Images of Religious Significance in Recent Australian Art
One of the aims of this conference is to sponsor a more active
relationship between the various forms of artistic expression. It is
therefore with some trepidation that I begin this analysis of present themes in the visual arts with a literary reflection.
From the unlikely source of Rudyard Kipling comes this
observation on the difficult relationship between religion and the arts:
Our Father Adam, sat under a tree
and scratched with a stick in the mould
And so, the first rude sketch that the world has seen
was joy to his mighty heart.
Till the Devil whispered behind the leaves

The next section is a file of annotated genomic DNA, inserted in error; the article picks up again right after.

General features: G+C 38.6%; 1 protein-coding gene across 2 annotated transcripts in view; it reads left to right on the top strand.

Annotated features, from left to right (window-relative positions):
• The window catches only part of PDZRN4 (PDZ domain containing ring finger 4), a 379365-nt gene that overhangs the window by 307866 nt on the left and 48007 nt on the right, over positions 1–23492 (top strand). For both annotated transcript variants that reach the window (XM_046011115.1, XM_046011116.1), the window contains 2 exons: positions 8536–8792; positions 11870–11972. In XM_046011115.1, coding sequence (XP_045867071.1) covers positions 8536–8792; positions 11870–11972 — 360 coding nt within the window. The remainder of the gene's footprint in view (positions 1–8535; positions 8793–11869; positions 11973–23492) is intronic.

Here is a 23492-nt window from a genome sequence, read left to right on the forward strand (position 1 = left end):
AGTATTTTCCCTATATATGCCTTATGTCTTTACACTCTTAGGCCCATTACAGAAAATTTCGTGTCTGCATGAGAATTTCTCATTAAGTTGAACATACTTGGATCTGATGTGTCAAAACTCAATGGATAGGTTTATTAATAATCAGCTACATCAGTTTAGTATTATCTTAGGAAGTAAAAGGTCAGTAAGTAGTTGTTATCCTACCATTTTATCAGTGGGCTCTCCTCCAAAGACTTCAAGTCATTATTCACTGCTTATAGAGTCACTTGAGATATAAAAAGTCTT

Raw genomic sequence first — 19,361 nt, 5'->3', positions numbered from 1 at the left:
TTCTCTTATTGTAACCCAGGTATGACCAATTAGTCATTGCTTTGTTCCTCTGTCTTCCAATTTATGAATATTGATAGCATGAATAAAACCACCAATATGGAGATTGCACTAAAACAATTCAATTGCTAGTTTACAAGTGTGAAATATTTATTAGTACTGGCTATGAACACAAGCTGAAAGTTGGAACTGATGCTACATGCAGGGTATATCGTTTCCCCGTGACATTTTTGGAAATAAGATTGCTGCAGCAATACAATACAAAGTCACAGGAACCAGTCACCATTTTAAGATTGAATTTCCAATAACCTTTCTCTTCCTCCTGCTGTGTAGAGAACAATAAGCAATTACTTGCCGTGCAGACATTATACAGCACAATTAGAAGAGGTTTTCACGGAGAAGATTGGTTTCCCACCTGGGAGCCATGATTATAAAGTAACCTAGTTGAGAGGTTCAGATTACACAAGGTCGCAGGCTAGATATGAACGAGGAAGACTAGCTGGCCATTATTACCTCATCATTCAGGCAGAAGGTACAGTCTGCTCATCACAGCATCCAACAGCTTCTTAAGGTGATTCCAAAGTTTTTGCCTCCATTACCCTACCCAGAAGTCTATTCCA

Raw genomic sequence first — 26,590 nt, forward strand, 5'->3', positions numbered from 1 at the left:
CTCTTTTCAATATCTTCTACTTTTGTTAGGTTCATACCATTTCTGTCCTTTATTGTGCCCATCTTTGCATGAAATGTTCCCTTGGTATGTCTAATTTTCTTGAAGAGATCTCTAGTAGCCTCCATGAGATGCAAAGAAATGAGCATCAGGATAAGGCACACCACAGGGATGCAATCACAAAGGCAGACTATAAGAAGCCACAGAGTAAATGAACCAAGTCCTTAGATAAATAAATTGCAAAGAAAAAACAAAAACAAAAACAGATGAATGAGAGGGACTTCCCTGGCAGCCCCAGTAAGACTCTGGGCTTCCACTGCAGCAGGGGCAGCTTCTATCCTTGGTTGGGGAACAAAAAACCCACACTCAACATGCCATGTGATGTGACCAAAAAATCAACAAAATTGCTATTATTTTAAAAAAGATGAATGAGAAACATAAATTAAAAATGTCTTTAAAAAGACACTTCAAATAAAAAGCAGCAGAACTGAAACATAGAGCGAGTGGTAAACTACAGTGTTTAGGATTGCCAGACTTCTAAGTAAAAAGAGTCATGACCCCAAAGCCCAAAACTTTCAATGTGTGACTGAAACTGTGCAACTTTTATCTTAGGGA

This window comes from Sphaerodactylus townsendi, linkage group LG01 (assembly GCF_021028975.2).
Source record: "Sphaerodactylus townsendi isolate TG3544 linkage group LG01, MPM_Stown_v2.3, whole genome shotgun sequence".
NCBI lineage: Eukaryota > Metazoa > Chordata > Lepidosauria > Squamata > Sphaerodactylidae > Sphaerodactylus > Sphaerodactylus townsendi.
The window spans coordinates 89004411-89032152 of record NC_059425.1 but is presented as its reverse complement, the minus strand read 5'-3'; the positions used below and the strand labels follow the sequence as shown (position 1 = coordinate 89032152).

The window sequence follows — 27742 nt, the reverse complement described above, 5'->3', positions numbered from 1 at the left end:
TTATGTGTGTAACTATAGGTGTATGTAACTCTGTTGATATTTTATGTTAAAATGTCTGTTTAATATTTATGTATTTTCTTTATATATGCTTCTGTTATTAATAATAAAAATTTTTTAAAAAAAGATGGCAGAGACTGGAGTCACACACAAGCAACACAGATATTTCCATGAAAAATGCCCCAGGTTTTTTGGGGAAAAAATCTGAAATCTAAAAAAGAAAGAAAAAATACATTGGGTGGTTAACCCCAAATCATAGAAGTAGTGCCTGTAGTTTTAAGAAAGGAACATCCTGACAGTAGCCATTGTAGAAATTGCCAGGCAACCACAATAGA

It's pretty, But is it art?
The relationship between the visual arts and religion lies in a
geography more like a battlefield. Apart from the current debates that belie both fields of study in the aftermath of post-structuralist approaches to theories of knowledge, the relationship between theology and the visual arts has been marked more by a war of images than by peaceful co-operation.
The University of Sydney acknowledges that its campuses and facilities sit on the ancestral lands of Aboriginal and
Torres Strait Islander peoples, who have for thousands of generations exchanged knowledge for the benefit of all.